This is the second part of the talk.
In the first part, we covered some of the basics of energy and energy metabolism,
the different pathways that are available to supply fuel
and to resynthesise ATP during exercise,
and we finished on listing some of the main factors that influence fuel selection for exercise.
In this second talk, I'm going to cover the effects of exercise intensity and
exercise duration on fuel selection for exercise,
and then get into some of the main contributors to the development of fatigue,
or mechanisms of fatigue, that we get during both high-intensity exercise and prolonged exercise.
Then I'll finish with a summary of the main points from both lectures.
We'll now focus on those two main effects of exercise intensity and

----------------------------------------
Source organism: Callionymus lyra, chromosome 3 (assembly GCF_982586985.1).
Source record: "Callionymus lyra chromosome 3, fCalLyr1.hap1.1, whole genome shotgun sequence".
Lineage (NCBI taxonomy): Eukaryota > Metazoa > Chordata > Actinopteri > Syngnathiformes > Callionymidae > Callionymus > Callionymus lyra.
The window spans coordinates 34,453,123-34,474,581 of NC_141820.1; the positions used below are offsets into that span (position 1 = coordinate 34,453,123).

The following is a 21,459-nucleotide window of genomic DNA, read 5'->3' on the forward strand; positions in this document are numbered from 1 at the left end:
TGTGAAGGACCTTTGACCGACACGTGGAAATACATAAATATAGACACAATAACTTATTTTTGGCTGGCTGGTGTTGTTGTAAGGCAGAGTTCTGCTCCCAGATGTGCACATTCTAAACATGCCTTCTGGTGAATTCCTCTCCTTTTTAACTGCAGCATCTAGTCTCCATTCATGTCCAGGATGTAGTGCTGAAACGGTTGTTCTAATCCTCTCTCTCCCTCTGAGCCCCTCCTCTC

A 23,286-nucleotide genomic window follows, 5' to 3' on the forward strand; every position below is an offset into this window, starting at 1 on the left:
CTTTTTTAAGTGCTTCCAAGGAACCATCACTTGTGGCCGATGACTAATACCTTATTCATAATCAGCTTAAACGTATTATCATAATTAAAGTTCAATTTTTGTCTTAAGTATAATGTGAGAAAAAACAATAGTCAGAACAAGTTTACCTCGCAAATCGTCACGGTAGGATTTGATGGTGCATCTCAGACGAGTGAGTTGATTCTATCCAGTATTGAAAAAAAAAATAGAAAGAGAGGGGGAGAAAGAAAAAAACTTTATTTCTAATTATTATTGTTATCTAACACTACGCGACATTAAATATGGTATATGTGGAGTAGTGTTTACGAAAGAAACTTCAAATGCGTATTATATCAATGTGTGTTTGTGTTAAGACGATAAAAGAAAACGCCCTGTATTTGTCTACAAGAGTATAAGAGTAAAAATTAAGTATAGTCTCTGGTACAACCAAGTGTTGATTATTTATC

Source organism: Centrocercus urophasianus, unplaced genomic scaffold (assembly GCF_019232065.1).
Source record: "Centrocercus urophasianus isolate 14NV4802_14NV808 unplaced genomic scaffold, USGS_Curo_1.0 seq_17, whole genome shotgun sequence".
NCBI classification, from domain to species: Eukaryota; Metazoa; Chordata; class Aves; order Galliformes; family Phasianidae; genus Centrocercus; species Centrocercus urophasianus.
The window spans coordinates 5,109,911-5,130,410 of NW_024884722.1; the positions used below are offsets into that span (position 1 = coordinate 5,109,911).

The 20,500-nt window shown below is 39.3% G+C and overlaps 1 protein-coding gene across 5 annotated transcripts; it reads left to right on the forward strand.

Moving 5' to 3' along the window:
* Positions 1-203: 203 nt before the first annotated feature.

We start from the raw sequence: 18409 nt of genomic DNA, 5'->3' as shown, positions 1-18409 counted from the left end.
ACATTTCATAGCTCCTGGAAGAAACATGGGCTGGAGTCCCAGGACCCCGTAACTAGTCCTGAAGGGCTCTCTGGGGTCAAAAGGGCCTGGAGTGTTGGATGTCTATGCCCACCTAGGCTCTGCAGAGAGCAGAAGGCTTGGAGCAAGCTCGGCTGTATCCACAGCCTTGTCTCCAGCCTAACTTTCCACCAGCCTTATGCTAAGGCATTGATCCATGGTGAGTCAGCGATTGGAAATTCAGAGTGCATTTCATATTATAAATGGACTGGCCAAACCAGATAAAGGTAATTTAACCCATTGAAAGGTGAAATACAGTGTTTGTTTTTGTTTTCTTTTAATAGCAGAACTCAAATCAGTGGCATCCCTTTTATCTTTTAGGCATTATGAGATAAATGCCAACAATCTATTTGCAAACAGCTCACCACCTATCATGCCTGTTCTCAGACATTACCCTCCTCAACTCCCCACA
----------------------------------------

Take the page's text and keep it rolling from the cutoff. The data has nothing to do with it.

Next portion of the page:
duration on the pattern of fuel supply during prolonged exercise.
Fuel selection for exercise.
Fat uptake and oxidation by muscle is a relatively slow process,
so it can only supply ATP at a rate that's sufficient to maintain
exercise at an intensity of about 60% of maximal oxygen uptake
(or aerobic capacity), or less than that.
To generate ATP at the high rates we need to sustain higher exercise intensities than that,
there's an increasing reliance on carbohydrate,
and at intensities above about 85% of VO₂ max (aerobic capacity)
the oxidation of carbohydrate is always going to be
the predominant fuel, contributing at least 70% of the energy (or more), with fat contributing 30% (or less).
The higher you get towards your maximal oxygen uptake (aerobic capacity),
the less and less fat contributes, and the more and more comes from carbohydrate,
that's because both the oxidative pathway of carbohydrate utilisation
and the anaerobic pathway of glycolysis can both supply ATP
at a rate that's much faster than fat oxidation can achieve.